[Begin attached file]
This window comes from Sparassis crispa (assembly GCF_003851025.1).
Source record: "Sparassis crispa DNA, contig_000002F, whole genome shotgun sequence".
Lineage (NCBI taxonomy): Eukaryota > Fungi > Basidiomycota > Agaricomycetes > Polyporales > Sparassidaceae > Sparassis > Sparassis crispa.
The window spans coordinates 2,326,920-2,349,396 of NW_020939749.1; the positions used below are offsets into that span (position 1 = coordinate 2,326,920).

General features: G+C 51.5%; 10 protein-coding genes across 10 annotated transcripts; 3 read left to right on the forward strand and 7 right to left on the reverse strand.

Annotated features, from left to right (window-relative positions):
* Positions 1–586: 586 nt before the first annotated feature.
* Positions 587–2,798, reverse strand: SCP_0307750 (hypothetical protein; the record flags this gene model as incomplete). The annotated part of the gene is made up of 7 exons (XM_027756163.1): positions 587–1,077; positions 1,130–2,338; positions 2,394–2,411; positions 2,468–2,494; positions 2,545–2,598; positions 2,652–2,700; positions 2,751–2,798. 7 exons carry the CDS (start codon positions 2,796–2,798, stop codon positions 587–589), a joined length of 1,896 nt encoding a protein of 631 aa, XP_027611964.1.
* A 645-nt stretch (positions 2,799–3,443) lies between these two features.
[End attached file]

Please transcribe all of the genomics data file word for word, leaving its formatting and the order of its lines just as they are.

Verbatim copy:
This window comes from Sparassis crispa (assembly GCF_003851025.1).
Source record: "Sparassis crispa DNA, contig_000002F, whole genome shotgun sequence".
Lineage (NCBI taxonomy): Eukaryota > Fungi > Basidiomycota > Agaricomycetes > Polyporales > Sparassidaceae > Sparassis > Sparassis crispa.
The window spans coordinates 2,326,920-2,349,396 of NW_020939749.1; the positions used below are offsets into that span (position 1 = coordinate 2,326,920).

General features: G+C 51.5%; 10 protein-coding genes across 10 annotated transcripts; 3 read left to right on the forward strand and 7 right to left on the reverse strand.

Annotated features, from left to right (window-relative positions):
* Positions 1–586: 586 nt before the first annotated feature.
* Positions 587–2,798, reverse strand: SCP_0307750 (hypothetical protein; the record flags this gene model as incomplete). The annotated part of the gene is made up of 7 exons (XM_027756163.1): positions 587–1,077; positions 1,130–2,338; positions 2,394–2,411; positions 2,468–2,494; positions 2,545–2,598; positions 2,652–2,700; positions 2,751–2,798. 7 exons carry the CDS (start codon positions 2,796–2,798, stop codon positions 587–589), a joined length of 1,896 nt encoding a protein of 631 aa, XP_027611964.1.
* A 645-nt stretch (positions 2,799–3,443) lies between these two features.